Long shot Rich Strike wins the Kentucky Derby

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Rich Strike, the longest of longshots that went into the Kentucky Derby with odds of 81-1, won the 148th edition of the famed thoroughbred race on Saturday at Louisville’s Churchill Downs.

Epicenter, the 4-1 favorite pick, came in second. Zandon, at 6-1, ran third. The contest, dubbed the Run for the Roses, had a crowded field of 20 horses.

It was the first time the 1 1/4-mile race, which is the first leg of the Triple Crown, had been run at Churchill Downs without capacity restrictions since the start of the pandemic. The track had been accustomed to seeing crowds of 150,000, including everyone from celebrities to regular racing fans, for pre-pandemic Derbies.

A winning bet on Rich Strike paid $163.60. The horse had the second longest odds of any previous Derby winners. Even more remarkably: Rich Strike wasn’t entered in the race until Friday morning when a spot became available after another horse was scratched.

“We never entered a race we didn’t think we could win,” said Rich Strike owner Rick Dawson, speaking on national television from the winner’s circle.

On Saturday, Derby-goers were definitely back, despite cloudy weather. Reports said the venue was packed hours before the race.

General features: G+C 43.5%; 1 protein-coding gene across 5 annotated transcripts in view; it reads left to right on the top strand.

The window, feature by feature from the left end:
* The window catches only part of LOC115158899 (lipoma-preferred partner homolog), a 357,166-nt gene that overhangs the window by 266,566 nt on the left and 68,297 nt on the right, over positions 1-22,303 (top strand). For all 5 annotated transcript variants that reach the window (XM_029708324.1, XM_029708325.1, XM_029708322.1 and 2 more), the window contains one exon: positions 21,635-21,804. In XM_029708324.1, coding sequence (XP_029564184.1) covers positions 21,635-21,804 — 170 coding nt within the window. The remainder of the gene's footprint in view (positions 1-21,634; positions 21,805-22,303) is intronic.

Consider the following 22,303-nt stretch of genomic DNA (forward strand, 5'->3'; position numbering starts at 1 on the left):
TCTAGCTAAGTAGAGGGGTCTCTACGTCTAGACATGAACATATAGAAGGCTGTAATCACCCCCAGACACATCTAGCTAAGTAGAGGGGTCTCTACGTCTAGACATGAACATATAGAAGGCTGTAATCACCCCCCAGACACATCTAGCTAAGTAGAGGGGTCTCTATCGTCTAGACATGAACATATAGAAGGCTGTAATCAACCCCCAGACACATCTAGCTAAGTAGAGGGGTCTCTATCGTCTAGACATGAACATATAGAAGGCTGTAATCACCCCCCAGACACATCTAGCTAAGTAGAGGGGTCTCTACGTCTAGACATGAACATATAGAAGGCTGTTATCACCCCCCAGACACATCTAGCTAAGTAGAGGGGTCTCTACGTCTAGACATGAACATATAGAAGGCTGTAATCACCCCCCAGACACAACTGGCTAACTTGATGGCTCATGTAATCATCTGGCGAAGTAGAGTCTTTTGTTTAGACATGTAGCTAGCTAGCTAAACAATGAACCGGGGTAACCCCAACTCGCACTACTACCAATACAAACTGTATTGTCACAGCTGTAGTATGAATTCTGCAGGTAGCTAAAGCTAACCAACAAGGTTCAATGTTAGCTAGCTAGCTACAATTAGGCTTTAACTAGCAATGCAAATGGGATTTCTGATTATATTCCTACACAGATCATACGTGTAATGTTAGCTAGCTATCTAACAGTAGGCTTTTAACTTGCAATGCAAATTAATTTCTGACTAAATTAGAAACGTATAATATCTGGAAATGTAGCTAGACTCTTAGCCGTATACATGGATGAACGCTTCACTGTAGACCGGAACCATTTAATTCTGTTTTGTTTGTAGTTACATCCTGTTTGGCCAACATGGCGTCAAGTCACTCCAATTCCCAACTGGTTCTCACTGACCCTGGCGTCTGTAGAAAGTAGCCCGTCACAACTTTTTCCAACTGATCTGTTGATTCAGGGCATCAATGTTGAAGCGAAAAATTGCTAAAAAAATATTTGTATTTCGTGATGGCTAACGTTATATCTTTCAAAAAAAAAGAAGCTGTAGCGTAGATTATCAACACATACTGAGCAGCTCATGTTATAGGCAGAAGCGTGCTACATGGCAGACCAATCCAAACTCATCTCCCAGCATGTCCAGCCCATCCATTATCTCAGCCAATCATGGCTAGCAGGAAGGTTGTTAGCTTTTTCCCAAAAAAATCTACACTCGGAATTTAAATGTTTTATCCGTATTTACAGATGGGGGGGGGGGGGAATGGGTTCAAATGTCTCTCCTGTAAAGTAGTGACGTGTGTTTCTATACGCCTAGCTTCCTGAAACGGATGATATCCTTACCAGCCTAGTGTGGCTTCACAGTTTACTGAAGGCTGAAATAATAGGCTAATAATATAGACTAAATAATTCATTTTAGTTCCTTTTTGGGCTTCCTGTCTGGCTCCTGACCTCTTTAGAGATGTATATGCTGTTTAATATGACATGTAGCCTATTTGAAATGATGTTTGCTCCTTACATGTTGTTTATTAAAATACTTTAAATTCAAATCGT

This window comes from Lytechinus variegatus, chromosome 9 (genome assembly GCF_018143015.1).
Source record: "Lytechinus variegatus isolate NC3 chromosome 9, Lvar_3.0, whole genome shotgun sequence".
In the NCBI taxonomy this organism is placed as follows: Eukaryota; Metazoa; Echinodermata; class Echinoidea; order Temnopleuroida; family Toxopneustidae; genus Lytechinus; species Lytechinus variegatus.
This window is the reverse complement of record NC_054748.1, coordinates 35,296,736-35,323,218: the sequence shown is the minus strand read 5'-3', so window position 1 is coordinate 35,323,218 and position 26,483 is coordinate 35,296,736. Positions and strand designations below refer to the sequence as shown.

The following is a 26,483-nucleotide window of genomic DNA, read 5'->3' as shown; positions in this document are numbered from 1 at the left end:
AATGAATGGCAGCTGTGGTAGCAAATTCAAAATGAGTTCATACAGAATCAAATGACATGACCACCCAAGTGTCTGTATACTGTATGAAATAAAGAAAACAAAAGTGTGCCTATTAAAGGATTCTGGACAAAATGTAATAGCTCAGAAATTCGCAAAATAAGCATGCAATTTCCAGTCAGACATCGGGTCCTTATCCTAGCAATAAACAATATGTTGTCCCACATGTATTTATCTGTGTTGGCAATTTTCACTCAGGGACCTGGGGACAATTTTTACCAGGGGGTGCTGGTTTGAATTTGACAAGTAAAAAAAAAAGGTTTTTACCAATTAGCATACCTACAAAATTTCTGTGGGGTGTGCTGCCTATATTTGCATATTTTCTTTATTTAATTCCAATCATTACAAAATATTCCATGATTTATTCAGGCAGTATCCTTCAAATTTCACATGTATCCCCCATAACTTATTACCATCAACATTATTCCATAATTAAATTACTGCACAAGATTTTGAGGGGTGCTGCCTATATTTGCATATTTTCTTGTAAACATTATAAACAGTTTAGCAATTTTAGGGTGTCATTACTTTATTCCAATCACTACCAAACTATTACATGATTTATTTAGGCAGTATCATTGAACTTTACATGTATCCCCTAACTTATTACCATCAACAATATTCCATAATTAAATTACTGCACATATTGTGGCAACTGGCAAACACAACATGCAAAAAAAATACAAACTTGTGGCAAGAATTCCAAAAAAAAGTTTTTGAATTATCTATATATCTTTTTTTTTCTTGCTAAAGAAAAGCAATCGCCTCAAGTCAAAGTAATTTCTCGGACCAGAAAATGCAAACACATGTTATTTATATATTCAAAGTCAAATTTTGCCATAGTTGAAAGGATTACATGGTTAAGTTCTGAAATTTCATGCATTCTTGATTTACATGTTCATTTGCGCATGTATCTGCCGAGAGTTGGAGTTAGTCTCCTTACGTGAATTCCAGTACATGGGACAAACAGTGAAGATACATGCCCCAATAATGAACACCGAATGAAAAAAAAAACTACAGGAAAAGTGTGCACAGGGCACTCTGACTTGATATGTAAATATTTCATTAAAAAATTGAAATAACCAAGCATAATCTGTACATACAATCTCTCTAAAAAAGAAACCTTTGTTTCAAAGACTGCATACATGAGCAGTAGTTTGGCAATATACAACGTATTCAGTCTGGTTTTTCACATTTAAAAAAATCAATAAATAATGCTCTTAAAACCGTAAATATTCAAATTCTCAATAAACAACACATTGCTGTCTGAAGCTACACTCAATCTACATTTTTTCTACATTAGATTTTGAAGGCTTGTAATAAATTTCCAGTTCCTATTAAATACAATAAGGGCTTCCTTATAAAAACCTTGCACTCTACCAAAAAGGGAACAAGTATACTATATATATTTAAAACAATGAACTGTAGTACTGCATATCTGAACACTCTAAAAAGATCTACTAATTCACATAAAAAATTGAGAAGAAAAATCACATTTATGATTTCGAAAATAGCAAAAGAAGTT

“It feels like we have a normal life again,” Michelle Conforto, a milliner from California, told the Associated Press. It was Conforto’s 12th time at the event.

A Louisville Courier-Journal reporter tweeted that it was almost too crowded to move within the track’s infield section. “Very, very difficult to walk anywhere,” she said.

Kentucky Derby winner Rich Strike during the morning training for the race

Andy Lyons/Getty Images

Among the boldface names on hand for this year’s race: musical artists Jack Harlow and Drake. But they were there to work: Harlow was making a video for his new song, “Churchill Downs,” which features Drake.

Former President Donald Trump, who campaigned the previous day in Pennsylvania for Republican Senate candidate Dr. Mehmet Oz, was also in attendance.

The Derby generates huge business — not just for Churchill Downs, but also for the Louisville area. This year, spending tied to the race was expected to reach or exceed $400 million, according to one published report.

For thoroughbred owners who bring their horses to the Derby, there’s money to be potentially earned as well. This year’s total purse was $3 million, with $1.86 million going to the owner of the winner.

The 2021 Derby was marred by controversy. Medina Spirit won the race, but was later disqualified for testing positive for the drug, betamethasone, not a permitted medication. Bob Baffert, Medina Spirit’s trainer, was suspended by Churchill Downs for two years, and Mandaloun was declared the Derby victor

This article was originally published by Marketwatch.com. Read the original article here.

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